Delivering the ' Big Society '
- Published on Wednesday, 28 July 2010 01:00
- Written by Sean Brennan
Most worryingly some people, who have grown up in a time of ever growing centralisation and growth, are astonished at the idea that the state might do less and they might do more.
But as the leader of a council that is to be London’s test bed for the Big Society, I would say the announcement is a cause for real optimism. We mustn’t prematurely write the Big Society off as another feel good sentiment or big government by another name.
In Sutton we have long held the view that it’s the man and woman on the street who need the freedom and power to help themselves and their communities. Because of this we have managed to preserve a good old fashioned sense of community. Sutton is brimming with clubs and societies and we have a very active voluntary sector.
For years we’ve been encouraging unfashionable community activism through projects like Smarter Travel Sutton, the Hackbridge sustainable community, the Sutton Life Centre and our Take Part Take Pride community season.
To bring the Big Society to life we won’t be expecting massive new investment, nor will we wait for an army of advisers to be parachuted in from government departments. We all know the resources simply aren’t there.
Instead the coalition government has asked us a simple question; what rules need to change so that we can make it easier for people to make a difference? They have given a firm commitment to address the answers.
So we will be talking to our community to agree which bureaucratic barriers should be dismantled to release a surge of groups and individuals willing to step forward and do the achingly practical things that build a stronger everyday society.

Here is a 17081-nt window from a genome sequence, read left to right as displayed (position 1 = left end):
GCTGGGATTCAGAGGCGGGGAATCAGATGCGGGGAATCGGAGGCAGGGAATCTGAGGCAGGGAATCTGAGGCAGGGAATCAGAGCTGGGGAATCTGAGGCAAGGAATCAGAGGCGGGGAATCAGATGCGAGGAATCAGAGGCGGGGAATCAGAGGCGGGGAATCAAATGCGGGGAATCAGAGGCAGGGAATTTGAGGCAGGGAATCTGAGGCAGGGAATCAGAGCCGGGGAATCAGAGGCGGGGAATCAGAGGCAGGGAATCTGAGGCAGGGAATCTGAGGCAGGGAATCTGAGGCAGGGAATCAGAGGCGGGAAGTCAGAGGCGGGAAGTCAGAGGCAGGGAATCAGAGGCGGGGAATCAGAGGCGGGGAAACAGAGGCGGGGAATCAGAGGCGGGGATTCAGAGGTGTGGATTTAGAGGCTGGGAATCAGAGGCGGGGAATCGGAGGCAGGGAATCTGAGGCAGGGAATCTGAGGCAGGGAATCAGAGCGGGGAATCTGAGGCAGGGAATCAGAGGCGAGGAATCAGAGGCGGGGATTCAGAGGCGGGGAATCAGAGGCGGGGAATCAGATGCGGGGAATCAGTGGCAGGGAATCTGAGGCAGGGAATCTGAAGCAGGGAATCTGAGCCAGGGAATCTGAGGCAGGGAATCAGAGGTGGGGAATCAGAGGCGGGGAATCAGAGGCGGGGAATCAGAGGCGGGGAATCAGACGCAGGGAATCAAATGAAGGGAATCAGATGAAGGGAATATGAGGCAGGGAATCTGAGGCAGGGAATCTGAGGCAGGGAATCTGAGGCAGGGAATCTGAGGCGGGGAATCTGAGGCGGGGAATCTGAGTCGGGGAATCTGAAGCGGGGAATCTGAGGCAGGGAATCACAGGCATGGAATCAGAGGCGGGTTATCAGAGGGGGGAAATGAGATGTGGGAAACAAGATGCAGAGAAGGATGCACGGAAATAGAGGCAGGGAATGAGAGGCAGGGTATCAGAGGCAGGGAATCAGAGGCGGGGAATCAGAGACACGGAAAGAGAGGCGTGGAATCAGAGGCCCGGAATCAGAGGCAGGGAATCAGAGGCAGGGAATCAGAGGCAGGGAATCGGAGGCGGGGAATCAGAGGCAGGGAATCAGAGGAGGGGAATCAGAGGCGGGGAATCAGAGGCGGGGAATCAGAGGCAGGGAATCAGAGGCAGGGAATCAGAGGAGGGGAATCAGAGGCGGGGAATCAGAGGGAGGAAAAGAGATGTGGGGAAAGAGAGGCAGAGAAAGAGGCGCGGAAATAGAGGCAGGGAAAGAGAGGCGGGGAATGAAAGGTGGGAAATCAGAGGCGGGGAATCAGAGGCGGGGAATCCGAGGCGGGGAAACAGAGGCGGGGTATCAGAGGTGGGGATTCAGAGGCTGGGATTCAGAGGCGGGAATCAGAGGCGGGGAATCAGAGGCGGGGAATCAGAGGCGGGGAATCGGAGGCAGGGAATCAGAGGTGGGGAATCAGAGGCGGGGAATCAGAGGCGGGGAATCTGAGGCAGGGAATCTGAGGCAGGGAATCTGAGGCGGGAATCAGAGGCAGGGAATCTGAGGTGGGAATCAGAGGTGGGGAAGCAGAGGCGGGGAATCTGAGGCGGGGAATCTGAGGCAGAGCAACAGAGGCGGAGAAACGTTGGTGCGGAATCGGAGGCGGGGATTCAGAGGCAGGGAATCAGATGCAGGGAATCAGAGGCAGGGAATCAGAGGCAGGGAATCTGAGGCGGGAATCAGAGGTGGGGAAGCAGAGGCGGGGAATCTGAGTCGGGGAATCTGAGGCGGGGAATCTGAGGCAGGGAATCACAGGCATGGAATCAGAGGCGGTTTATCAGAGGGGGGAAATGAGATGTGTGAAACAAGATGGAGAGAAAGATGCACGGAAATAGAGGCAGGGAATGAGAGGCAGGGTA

The first things we will look at are how government can give people more influence on local transport decisions, train a new generation of young community organisers, give communities the power to green their neighbourhoods and give people a greater say in local health provision.
This is just the beginning, but it marks an important cultural shift in which we can all take part. Together we can put more power and decision making in the hands of local people.
We can encourage people to volunteer, the voluntary sector can be paid to run certain services, businesses can be much more involved in their local community. We can reduce the cost of expensive services and we can stimulate greater public sector entrepreneurialism.
As momentum gathers we should then revisit the best of the dormant Sustainable Communities Act ideas and look at how communities can raise and spend money locally.
In the meantime we can all do our bit to make this work. We can enable people to be participants in public services, rather than consumers of them by helping to remove government red tape and by making it much easier to get involved.